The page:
Joe Santoro: Nevada Wolf Pack’s Top 10 wins against UNLV

Nevada's Marcus Marshall scores against UNLV on Feb. 25, 2017 in Reno.

Nevada's Marcus Marshall scores against UNLV on Feb. 25, 2017 in Reno.

The first time the Nevada Wolf Pack and Nevada Southern Rebels met on a basketball court, Wolf Pack coach Jack Spencer called the games “a toss-up.”

“This will be the first battle in what promises to be a lively and endless war between the two branches of the state universities,” is how a Reno newspaper described the inaugural meeting between the Pack and Rebels on a snowy and frigid night Jan. 22, 1962.

The 90th edition of that lively and endless Silver State civil war will be Wednesday night (8 p.m.) at Lawlor Events Center.

A lot has changed since the Wolf Pack beat the Rebels 71-51 in front of 1,500 fans at the University of Nevada’s gymnasium on Virginia Street 58 years ago. First of all, that historic site of the first game of the rivalry is now called the “Old Gym” and it no longer houses Wolf Pack regular season games. The Nevada Southern Rebels are now the University of Nevada-Las Vegas Runnin’ Rebels and, this is just a hunch, but a slightly larger crowd than 1,500 is expected to crowd Lawlor Events Center on Wednesday.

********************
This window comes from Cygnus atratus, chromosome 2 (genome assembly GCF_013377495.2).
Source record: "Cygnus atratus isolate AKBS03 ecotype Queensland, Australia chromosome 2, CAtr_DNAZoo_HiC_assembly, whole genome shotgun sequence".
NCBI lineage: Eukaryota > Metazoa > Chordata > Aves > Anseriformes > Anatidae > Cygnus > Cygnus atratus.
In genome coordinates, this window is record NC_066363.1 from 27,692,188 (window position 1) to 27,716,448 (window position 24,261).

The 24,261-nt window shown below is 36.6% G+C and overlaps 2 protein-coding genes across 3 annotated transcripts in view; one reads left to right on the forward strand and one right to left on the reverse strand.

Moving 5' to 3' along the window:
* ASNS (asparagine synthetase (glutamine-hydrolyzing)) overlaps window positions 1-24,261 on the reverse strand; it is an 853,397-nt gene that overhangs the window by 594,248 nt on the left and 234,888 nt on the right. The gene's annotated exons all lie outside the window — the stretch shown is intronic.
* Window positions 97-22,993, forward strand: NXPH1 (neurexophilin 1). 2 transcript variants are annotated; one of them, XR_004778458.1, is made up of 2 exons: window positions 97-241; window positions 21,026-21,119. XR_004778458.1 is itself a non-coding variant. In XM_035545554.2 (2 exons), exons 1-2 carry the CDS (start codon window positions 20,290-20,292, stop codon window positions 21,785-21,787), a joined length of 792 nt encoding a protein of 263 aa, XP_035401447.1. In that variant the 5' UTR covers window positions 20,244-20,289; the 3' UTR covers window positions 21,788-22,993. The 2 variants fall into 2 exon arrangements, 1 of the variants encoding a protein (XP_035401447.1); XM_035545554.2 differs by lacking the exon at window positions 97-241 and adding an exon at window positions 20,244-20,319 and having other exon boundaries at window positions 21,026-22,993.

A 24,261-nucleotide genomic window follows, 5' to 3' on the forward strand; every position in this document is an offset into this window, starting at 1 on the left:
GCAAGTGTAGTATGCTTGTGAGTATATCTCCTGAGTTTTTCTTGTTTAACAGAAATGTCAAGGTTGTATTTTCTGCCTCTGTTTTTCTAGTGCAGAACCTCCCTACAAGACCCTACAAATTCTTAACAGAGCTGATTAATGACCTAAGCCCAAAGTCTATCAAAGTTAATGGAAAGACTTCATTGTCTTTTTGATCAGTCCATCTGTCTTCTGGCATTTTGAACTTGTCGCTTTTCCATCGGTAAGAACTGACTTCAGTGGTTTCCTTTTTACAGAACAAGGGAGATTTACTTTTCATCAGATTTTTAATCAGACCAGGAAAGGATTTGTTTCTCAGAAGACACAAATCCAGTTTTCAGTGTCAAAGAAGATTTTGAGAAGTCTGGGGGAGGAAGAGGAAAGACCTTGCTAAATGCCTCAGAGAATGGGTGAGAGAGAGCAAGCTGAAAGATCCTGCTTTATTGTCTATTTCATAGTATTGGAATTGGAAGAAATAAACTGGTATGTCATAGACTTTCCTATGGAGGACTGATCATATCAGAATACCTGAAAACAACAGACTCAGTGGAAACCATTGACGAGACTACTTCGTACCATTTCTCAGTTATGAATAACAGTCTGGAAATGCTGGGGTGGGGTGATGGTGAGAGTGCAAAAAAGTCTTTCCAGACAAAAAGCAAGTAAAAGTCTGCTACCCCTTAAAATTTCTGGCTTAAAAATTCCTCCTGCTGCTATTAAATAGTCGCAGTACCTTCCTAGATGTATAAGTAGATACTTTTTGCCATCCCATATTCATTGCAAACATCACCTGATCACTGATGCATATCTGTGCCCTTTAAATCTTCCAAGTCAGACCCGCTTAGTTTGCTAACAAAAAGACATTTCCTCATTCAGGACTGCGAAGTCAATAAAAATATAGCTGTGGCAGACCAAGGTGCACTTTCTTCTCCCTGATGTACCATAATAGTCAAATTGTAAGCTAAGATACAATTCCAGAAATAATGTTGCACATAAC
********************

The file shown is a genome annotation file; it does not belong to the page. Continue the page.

“Bring your earplugs if you don’t like noise,” said former Wolf Pack coach Eric Musselman a year ago before that Pack hosted the Rebels at Lawlor in front of 11,289 fans.

One other thing has also changed. The rivalry has been anything but a toss-up over the past six decades. The Wolf Pack won six of the first 10 games from 1962-66. UNLV won 38-of-42 from 1966 through 1994, the Pack won 9-of-15 from 1994 through 2006, UNLV won eight in a row from 2006-2013 and the Pack has won 10 of the last 14 over the past six seasons. It has all added up to a very un-tossup-like 60-29 UNLV edge in the one-sided rivalry.

The Wolf Pack, though, has treated each one of its 29 victories the way the North treated its victory over the South back in 1865.

A look back at the Wolf Pack’s Top 10 victories over UNLV on the hardcourt:

10. WOLF PACK 71, REBELS 51 (January 22, 1962)

Wolf Pack fans had to brave sub-zero temperatures and over a foot of new snow that had fallen just a few days earlier to get to the first game of the rivalry. A crowd of 1,500 showed up at the Pack’s gym because, well, the game wasn’t on national television, nobody was tweeting play-by-play of the game and there wasn’t one single picture available on social media. The Pack, which started the 1961-62 season a disappointing 1-9 with difficult losses at Gonzaga, Purdue and Iowa, rewarded its loyal fans with a 20-point win to kick off the rivalry. The Pack, labeled the “Big Brothers” by the media, led 32-27 at halftime. Craig Hall had 24 points while Bill Robinson had 19 points and 13 rebounds and Stu Johnson had 18 points as the Wolf Pack buried the young Rebs coached by former Pack player Chub Drakulich. It would be the Pack’s biggest margin of victory in the rivalry for 55 years.